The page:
26th October 2020
  • 26th October 2020

Lockheed C-121C Super Constellation

By on 14th October 2020 0 131 Views

Lockheed C-121C Super Constellation, c/n 54-0156, HB-RSC (commonly known as the ´Star of Switzerland´) – rehearsal to 2015 edition of Sanicole International Airshow, Kleine-Brogel air base, September 2015.

The Lockheed Constellation, usually nicknamed ´Connie´, is one of the first-favourite classic airliners, and often considered the most beautiful propeller-powered airliner ever made. With absolute certainty, its triple-tail and dolphin-shaped fuselage are leaving an unforgettable impression for anyone, who has seen ´Connie´ in the air. Constellation was also the first commonly used airliner with fully pressurized cabin, offering the unprecedented comfort for its passengers.

Introduced in the middle of 1940s, this remarkable airliner managed to remain in service until 1990s. The Constellation family consisted of nine main development lines, including C-69 Constellation, EC-121 Warning Star, L-049 Constellation, L-1049 Super Constellation and L-1649 Starliner. Among all the variants of Constellation, there were also several specialized types manufactured: VIP transport, TV-broadcast, early warning and naval aircraft. The ´Connies´ served during the Berlin and Biafran airlifts, Vietnam War, were used by Dwight D. Eisenhower and Douglas MacArthur as their personal aircraft, some operated as a test-bed aircraft or Microwave Airborne Radio Communications.

The introduction of jet airliners meant the end of huge, propeller-powered aircraft and Constellations were slowly vanishing from the skies in the late 1960s. A few airlines managed to keep single ´Connies´ operational until early 1980s, and – most probably – the last commercial operator of C-121  was a cargo airline from Dominican Republic, that managed to keep ´Connie´ in service until 1993.

Despite a relatively large number of manufactured aeroplanes, just a few Constellations were preserved in fully airworthy condition. Obviously, the main reason was the huge cost of keeping such a large airliner flying safely. And while you can find many preserved ´Connies´ in aviation museums, in the middle of 2010s there were only two of them reported as being still in airworthy condition.

Lockheed C-121C Super Constellation, c/n 54-0156, operated by the Super Constellation Flyers Association from Basel (Switzerland), was one of them. Commonly known as the ´Star of Switzerland´, the airliner was a frequent visitor to European air shows and there were also a sight-seeing flights organized by the Association.

This Constellation began its military career in 1955, flying with the 1608th Air Transport Wing. In 1967, the ´Connie´ was transferred to the Air National Guard and served within several ANG units until 1972. The next stage was flying as an aerial spray tanker until 1976, then changed the owners a few times and in 1984 finally parked at Camarillo airfield in California. There, the 54-0156 shortly became nicknamed the ´Condemned Connie´ due to its desolated condition.

In 1989, the group of enthusiasts established the Constellation Historical Society and started with the restoration of this ´Connie´ to the airworthy condition. After a few years of their effort, the aircraft formerly known as the ´Condemned Connie´ returned to the skies in 1994. At that time, it was one of only five still airworthy Constellations in the world.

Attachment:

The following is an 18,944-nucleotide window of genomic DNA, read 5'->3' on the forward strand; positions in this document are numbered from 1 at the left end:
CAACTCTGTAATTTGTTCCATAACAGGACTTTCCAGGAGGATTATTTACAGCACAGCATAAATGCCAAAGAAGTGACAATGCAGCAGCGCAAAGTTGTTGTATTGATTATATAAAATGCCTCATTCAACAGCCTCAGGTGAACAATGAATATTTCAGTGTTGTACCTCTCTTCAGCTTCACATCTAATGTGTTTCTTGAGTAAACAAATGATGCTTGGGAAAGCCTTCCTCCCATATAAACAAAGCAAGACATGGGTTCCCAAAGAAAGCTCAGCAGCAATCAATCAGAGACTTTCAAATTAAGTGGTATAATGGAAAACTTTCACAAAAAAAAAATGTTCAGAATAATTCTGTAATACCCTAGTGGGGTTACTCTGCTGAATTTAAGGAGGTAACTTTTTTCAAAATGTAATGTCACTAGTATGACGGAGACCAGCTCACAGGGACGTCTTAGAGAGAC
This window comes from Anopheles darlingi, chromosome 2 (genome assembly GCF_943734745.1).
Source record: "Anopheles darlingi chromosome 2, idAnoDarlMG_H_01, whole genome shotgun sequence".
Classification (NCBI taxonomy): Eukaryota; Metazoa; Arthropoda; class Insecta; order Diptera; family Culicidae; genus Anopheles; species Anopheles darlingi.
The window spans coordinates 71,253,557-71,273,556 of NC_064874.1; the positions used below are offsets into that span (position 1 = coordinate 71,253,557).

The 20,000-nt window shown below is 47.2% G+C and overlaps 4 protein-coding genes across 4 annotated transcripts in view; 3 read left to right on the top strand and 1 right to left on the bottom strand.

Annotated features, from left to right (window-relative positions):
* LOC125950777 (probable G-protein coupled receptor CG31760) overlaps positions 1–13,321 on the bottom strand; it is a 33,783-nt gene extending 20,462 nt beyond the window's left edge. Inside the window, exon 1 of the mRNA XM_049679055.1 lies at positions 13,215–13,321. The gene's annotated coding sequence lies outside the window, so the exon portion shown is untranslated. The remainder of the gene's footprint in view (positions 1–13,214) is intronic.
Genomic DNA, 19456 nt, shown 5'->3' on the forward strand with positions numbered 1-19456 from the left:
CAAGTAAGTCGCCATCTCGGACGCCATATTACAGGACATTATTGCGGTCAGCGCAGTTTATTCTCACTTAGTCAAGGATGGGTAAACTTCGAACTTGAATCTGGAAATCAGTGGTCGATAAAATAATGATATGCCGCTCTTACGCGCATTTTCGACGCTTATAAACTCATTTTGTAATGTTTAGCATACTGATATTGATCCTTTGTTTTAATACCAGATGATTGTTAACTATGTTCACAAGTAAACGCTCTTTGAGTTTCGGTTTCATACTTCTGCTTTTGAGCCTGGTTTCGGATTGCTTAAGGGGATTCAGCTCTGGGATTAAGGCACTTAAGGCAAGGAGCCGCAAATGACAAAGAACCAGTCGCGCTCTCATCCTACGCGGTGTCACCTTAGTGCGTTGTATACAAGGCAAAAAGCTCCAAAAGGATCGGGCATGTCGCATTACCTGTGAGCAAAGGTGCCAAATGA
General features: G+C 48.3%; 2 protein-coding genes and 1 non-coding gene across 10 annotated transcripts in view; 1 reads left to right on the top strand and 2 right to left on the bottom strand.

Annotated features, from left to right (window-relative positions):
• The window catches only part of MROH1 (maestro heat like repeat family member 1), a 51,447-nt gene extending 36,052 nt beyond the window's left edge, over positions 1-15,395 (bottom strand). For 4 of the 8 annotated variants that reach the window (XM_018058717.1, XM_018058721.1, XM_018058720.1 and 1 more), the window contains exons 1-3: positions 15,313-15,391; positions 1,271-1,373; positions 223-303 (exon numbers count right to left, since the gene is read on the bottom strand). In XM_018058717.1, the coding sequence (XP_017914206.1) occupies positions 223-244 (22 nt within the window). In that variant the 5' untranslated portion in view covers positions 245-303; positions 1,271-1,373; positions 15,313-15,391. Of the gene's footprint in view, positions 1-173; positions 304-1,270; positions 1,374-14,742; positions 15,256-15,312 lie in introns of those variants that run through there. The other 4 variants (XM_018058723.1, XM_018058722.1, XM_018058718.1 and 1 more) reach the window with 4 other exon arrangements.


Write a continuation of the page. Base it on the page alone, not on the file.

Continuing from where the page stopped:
On 26th April 2004, the 54-0156 took-off from Camarillo and headed Switzerland, as the aircraft was purchased by the Super Constellation Flyers Association and later re-registered as HB-RSC. The ´Connie´ went through another renovating process, sponsored by Breitling, and soon became the queen of (not only) Swiss sky.

Regrettably, at the beginning of the 2017 flying season, this Super Constellation had a serious issue with the brakes and the landing gear. Initially, it looked as the repairs could be done in a few months, but another problem with the wing flap rods occurred.

As if that were not enough, chipping was discovered on the leading-edge wing spar and this meant a really serious problem – removing and restructuring of the both wings was inevitable, as this was the condition for making the HB-RSC fly again. The problem was that the estimated cost of restoring the ´Star of Switzerland´ was as much as 20 million CHF and, despite the job made and all the efforts of the Super Constellation Flyers association, it was impossible to raise the required amount.

Cancelling all aviation-related sponsoring activity by Breitling was the last straw, and, as a result, the board of members voted for ceasing the activity and disband the Association. The future of ´Connie´ was doubtful, but, fortunately, the resolution came from Germany – the group of investors, based in Bremgarten (Baden-Württemberg, Germany) decided to buy HB-RSC and cover the necessary repairs. The Super Constellation was effectively transferred to the new owner on 1st July 2019.

In November 2019, the aircraft was disassembled and moved by road from Zurich to Eschbach-Bremgarten in southwestern Germany. The well-known Meirer Motors company is taking care about the restoration process, however it was estimated to last more than three years.

Apart from the 54-0156, there are a few other ´Connies´ in the world that are now undergoing the restoration process. Regrettably, it is hard to say when any of them would be finalized, if ever. Bringing back to airworthy condition such a large and sophisticated airliner is a long and very expensive process. A good example is a Lockheed L-1649 Starliner restoration process, launched in 2007 by the German national airline, Lufthansa. After more than ten years of efforts, the project was abandoned in 2018, after spending already more than 150 million EUR on the reconstruction works.

 

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